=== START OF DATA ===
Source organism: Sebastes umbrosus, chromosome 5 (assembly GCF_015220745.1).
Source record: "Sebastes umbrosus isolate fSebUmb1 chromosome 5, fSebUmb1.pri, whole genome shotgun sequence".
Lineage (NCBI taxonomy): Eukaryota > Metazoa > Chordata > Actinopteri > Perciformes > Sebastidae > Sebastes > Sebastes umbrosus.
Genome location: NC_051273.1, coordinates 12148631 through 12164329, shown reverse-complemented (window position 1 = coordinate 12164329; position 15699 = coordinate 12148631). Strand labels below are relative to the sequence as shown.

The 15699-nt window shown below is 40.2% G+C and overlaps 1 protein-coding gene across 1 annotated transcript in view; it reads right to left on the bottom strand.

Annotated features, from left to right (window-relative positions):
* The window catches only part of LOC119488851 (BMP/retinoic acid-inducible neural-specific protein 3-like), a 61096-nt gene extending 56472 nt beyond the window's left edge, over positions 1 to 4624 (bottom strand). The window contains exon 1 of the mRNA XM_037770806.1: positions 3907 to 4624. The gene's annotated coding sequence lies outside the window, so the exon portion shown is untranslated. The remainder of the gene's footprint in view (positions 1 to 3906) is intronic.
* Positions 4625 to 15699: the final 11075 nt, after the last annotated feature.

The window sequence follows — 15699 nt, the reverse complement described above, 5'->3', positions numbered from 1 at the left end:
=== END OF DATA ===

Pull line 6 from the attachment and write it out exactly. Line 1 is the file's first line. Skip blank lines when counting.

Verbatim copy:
Annotated features, from left to right (window-relative positions):